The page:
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You are here: Home / Associated publications / Belgian Journal of Zoology / Bibliographic References / A comparative analysis of biodiversity and distribution of shallow-water marine isopods (Crustacea : Isopoda) from polar and temperate waters in the East Pacific

Ma. del Carmen Espinosa-Perez and M. Hendrickx (2006)

A comparative analysis of biodiversity and distribution of shallow-water marine isopods (Crustacea : Isopoda) from polar and temperate waters in the East Pacific

BELGIAN JOURNAL OF ZOOLOGY, 136(2):219-247.

Checklists of isopods currently reported for the polar and temperate waters of the East Pacific, in depths of 200 in or less, are presented, and compared with an updated list of species known to the eastern tropical pacific (ETP). A total of 213 species are recorded for the northern subregion (Arctic, Aleutian, and Oregonian Provinces), 133 for the southern subregion (Peru-Chile, Temperate Transitional, and Magellan Provinces) and 134 for the ETP. In total, 420 species are known to occur in the East Pacific. Considering the entire East Pacific region, the isopods fauna is dominated by the Cymothoida (36.4\% of total), followed by the Asellota (21.9\%), the Valvifera (17.3\%), the Sphaeromatidea (16.2\%), the Oniscidea (6.2\%), the Limnoriidea (1.4\%) and the Microcerberidea (0.5\%). The northern and southern polar-temperate faunae include a total of 340 species, with only seven species in common. The northern and southern subregions share only 34 out of 160 genera; of these, 103 occur in the nor-them subregion, 76 in the ETP and 65 in the southern subregion. The southern and northern subregions share 34 genera and 21 genera are shared by the three subregions, of which 12 belong to the Cymothoida. Forty-three families are registered in the East Pacific, 41 in the northern subregion and only 22 in the southern subregion, of which 18 are common to both. Comparatively, the ETP contains 25 families and 12 families are found in all three subregions. An analysis by provinces indicates that, according to our present knowledge, the highest number of species in the East Pacific is recorded in the Oregonian Province (140 species), followed by the Californian (128), Cortes (95), Magellan (75), Temperate-Transitional (61), Aleutian (61), Mexican (53), Panamic (52), Peru-Chile (43), and Arctic (15) provinces. Sixteen species are reported for the Galapagos, 10 each for the Juan Fernandez and Guadalupe Islands. A cluster analysis based on presence-absence of species revealed four major groups among the 10 previously recognized provinces, both when species and genera were used. The grouping of provinces into southern, ETP and northern subregions appears well defined and with comparable values of the similarity index, with the exception of the Arctic Province.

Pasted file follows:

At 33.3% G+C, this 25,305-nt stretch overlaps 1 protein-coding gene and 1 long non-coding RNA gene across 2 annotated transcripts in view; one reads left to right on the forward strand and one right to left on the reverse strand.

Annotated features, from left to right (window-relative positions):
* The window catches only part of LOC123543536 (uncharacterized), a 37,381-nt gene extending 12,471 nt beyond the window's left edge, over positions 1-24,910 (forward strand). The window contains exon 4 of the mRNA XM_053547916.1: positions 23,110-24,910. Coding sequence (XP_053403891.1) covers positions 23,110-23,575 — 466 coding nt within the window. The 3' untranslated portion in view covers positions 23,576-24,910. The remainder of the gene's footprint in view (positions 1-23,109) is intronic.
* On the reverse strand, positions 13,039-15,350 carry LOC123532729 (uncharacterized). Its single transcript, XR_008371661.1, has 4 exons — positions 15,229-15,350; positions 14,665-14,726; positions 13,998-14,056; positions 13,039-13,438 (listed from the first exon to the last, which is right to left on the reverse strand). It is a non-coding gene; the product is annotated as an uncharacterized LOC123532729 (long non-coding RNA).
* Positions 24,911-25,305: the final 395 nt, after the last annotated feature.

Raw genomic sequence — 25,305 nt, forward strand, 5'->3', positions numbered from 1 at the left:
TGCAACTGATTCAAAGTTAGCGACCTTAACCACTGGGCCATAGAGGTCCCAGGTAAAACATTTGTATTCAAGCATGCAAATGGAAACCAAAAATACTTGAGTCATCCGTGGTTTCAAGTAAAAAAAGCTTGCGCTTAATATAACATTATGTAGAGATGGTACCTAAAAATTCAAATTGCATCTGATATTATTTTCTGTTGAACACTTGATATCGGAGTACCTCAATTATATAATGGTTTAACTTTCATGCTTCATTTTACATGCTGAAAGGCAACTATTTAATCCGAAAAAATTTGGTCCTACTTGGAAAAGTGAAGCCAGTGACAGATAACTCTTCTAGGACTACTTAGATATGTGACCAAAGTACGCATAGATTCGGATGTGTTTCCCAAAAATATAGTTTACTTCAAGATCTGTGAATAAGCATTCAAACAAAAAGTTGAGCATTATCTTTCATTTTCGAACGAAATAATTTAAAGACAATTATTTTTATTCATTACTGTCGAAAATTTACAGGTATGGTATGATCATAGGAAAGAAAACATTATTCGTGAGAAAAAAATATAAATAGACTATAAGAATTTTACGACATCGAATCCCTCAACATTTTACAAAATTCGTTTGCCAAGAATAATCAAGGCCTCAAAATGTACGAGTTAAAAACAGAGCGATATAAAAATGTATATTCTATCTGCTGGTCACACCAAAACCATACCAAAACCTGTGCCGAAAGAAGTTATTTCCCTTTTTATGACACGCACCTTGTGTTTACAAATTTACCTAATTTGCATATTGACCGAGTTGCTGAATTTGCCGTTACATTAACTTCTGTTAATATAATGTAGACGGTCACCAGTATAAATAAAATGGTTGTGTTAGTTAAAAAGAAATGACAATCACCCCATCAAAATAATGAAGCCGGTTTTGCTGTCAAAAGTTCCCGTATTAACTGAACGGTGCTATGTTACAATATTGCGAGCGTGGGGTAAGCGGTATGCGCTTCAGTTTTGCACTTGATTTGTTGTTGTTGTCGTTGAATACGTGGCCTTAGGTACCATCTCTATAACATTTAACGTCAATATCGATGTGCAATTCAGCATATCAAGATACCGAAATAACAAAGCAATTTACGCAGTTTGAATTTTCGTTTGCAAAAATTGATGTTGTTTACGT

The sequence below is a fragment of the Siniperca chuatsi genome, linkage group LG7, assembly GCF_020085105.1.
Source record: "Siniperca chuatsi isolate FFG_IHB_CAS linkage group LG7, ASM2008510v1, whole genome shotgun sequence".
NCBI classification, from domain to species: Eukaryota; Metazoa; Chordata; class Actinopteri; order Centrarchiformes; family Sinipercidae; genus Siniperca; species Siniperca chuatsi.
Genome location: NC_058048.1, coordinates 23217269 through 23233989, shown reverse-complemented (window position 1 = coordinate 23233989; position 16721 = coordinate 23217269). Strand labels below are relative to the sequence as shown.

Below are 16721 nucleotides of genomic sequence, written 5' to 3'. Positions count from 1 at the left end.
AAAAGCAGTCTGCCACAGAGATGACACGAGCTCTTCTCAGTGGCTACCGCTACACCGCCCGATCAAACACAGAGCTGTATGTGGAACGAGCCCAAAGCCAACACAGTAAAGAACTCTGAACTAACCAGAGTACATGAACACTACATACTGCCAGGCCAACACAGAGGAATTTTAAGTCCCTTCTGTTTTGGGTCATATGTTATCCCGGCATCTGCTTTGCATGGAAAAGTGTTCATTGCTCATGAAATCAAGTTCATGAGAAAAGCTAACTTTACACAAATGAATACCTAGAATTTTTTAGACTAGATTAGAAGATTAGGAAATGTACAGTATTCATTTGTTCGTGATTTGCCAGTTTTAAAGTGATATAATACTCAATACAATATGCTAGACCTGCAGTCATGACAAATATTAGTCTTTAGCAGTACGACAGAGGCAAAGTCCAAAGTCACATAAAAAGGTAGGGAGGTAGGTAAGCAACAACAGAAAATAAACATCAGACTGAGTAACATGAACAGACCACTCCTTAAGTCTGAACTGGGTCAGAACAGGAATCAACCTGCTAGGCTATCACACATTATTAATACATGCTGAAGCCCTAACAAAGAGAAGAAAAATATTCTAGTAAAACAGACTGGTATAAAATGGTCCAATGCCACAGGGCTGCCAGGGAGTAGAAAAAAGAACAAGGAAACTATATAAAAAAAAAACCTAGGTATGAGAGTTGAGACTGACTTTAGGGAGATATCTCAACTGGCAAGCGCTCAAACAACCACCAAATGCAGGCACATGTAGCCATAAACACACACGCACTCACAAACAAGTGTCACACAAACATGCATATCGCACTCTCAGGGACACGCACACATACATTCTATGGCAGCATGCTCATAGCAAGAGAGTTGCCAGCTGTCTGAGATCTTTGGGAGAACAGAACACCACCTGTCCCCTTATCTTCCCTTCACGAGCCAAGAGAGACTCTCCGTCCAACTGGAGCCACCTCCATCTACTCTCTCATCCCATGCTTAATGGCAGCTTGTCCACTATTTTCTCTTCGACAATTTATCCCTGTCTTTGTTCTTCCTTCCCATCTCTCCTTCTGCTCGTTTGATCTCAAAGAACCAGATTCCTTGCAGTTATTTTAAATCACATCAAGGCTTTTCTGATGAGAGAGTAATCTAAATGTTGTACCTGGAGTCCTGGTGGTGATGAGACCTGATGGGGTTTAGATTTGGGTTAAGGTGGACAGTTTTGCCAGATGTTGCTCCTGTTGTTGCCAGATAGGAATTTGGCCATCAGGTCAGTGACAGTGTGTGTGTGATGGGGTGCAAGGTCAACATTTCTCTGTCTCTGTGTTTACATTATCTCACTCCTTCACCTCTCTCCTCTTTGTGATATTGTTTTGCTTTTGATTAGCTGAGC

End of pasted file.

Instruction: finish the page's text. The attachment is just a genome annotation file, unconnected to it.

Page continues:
Isopoda; east Pacific; checklists; distribution
BJZ

ISSN 2295-0451 (online version)
ISSN 0777-6279 (printed version)
impact factor 2015: 0,87.

Editor-in-Chief:
Prof. Dr. Isa Schön
Royal Belgian Institute of Natural Sciences
Vautierstraat 29
1000 Brussels, Belgium

 



1863-1903
Annales de la Société malacologique de Belgique
 
1903-1923
​Annales de la Société royale malacologique et zoologique de Belgique
 
1923-1989
Annales de la Société Royale Zoologique de Belgique
 
1989-
Belgian Journal of Zoology